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Kotoba Asobi: Goroawase

Date Published: Traditional Culture ,

Goroawase (語呂合わせ) is a form of Japanese wordplay whereby homophonous words are associated with a given series of letters, numbers or symbols, in order to associate a new meaning with that series. The new words can be used to express a superstition about certain letters or numbers. More commonly, however, goroawase is used as a mnemonic technique, especially in the memorization of numbers such as dates in history, scientific constants, and phone numbers.

Substituting Number Pronunciations

Because there are many ways to read every number in Japanese, you can make words out of them. Moreover, each digit also has a set of possible phonetic values due to the variety of valid Japanese (kunyomi and onyomi) and English-origin pronunciations of numbers.

1. On’yomi reading – the original Chinese reading. example: 0 – rei, 1 – ichi

2. Kun’yomi reading – the Japanese reading. example: 0 – maru, 1 – hito(tsu)

3. English reading – example: 0 – zero, 1 – wan (one)

Goroawase substitutions are well known as mnemonics, notably in the selection of memorable telephone numbers for commercial services, and in the memorization of numbers such as years in the study of history.

Mnemonics are formed by selecting a suitable reading for a given number; the tables below list the most common readings, though other readings are also possible. Variants of readings may be produced through consonant voicing or gemination, vowel lengthening, and the insertion of the nasal mora n (ん).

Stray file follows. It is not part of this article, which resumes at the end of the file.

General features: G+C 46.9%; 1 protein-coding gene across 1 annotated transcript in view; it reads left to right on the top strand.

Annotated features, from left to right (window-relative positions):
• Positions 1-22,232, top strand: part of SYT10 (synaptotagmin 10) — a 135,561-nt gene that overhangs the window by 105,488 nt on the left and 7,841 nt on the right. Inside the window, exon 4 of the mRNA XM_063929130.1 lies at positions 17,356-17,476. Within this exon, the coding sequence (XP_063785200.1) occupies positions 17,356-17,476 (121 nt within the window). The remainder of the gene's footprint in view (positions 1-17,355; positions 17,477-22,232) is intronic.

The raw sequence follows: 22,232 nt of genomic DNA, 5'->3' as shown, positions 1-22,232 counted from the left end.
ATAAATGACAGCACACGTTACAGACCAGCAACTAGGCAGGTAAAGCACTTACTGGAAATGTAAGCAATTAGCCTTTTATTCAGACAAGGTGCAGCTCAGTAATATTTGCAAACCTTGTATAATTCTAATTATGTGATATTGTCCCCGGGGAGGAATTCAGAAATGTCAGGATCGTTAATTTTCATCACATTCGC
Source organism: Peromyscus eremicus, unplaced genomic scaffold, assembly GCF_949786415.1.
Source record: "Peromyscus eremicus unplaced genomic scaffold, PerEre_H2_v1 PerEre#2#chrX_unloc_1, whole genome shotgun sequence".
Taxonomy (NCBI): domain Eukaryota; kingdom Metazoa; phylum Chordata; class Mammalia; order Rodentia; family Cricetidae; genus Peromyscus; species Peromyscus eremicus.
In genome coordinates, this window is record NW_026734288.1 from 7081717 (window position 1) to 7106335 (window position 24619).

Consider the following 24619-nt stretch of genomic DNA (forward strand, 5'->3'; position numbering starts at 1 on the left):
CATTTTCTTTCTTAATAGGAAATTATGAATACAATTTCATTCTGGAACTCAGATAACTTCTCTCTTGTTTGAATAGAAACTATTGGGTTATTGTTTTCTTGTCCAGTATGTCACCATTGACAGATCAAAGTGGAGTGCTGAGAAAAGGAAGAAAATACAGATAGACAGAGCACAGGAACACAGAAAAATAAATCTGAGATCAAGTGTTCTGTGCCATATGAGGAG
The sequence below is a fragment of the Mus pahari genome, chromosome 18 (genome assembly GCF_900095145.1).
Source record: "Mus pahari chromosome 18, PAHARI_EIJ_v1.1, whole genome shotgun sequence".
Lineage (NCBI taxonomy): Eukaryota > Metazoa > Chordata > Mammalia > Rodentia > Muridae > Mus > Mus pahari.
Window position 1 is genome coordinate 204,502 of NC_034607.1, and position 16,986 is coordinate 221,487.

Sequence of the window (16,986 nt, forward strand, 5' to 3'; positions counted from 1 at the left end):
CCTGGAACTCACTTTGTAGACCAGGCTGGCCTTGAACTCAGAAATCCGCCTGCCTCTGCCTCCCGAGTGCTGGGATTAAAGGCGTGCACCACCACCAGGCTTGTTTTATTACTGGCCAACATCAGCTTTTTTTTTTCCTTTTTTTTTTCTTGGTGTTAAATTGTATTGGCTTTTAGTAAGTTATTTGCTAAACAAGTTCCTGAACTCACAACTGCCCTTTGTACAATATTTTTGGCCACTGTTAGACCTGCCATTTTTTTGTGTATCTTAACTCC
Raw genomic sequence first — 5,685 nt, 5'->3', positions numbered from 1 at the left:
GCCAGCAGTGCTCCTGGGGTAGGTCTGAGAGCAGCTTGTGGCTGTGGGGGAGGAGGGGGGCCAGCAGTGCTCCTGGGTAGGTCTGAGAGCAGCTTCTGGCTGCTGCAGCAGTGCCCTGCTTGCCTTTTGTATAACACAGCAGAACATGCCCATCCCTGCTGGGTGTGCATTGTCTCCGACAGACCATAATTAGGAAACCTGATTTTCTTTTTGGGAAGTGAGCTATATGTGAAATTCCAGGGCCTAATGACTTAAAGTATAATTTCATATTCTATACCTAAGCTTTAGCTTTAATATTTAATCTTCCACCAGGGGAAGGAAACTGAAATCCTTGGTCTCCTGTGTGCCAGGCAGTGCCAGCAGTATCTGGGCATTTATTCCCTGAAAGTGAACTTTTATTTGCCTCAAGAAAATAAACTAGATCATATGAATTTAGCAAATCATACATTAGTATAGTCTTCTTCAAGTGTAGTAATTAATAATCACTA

Number Pronunciations

Number Japanese kunyomi readings Japanese onyomi readings Transliterations from English readings
0 maru, ma, wa rei, re ō, zero, ze
1 hitotsu, hito, hi ichi, i wan
2 futatsu, fu, futa ni, ji tsu, tsū, tū
3 mitsu, mi san, sa, za su, surī
4 yon, yo, yotsu shi fō, ho
5 itsutsu, itsu, i go, ko faibu, faivu
6 mutsu, mu roku, ro shikkusu
7 nana, nanatsu, na shichi sebun, sevun
8 yatsu, ya hachi, ha, ba eito
9 kokonotsu, ko kyu, ku nain
10 tō, to ju, ji ten

There are other common variations on the above chart. Often readings are created by taking the standard reading and retaining only the first syllable (for example roku becomes ro). The idea is that you can basically use any of these sounds associated with any of these letters to create mnemonics to help someone to remember a phone number. The words above can be combined, changed around, and so on in order to create a sentence or phrase that makes sense.

In the next post, we will learn more about Goroawase by learning some examples.

Related Posts:

1. Kotoba Asobi – Kaibun

2. Kotoba Asobi – Dajare

3. Kotoba Asobi – Shiritori

4. Kotoba Asobi – Nazonazo

References:

1. Japanese Wordplay. Wikipedia.

2. Goroawase: Japanese Numbers Wordplay (i.e. How To Remember Japanese Telephone Numbers). Tofugu.

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